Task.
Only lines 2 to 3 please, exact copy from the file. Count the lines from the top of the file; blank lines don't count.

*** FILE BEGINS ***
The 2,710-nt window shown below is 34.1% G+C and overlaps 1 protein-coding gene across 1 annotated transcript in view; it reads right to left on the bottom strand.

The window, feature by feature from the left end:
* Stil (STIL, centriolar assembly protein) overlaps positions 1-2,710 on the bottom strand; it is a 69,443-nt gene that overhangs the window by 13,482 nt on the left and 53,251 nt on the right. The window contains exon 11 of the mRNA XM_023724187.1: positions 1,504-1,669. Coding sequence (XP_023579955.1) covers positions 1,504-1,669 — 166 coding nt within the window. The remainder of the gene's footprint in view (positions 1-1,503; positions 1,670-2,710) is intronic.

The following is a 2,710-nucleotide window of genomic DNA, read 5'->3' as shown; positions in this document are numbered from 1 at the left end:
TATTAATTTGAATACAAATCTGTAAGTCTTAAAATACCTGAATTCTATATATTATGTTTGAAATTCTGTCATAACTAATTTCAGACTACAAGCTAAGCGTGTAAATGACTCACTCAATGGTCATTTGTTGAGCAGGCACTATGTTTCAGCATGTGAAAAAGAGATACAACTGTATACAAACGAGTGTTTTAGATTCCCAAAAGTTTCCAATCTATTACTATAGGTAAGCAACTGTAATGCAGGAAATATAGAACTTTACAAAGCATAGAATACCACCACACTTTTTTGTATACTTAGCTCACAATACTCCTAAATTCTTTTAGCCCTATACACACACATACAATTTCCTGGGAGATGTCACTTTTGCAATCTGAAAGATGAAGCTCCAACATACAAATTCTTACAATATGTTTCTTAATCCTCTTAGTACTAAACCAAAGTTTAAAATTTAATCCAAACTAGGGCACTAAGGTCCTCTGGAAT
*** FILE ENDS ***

The window, feature by feature from the left end:
* Stil (STIL, centriolar assembly protein) overlaps positions 1-2,710 on the bottom strand; it is a 69,443-nt gene that overhangs the window by 13,482 nt on the left and 53,251 nt on the right. The window contains exon 11 of the mRNA XM_023724187.1: positions 1,504-1,669. Coding sequence (XP_023579955.1) covers positions 1,504-1,669 — 166 coding nt within the window. The remainder of the gene's footprint in view (positions 1-1,503; positions 1,670-2,710) is intronic.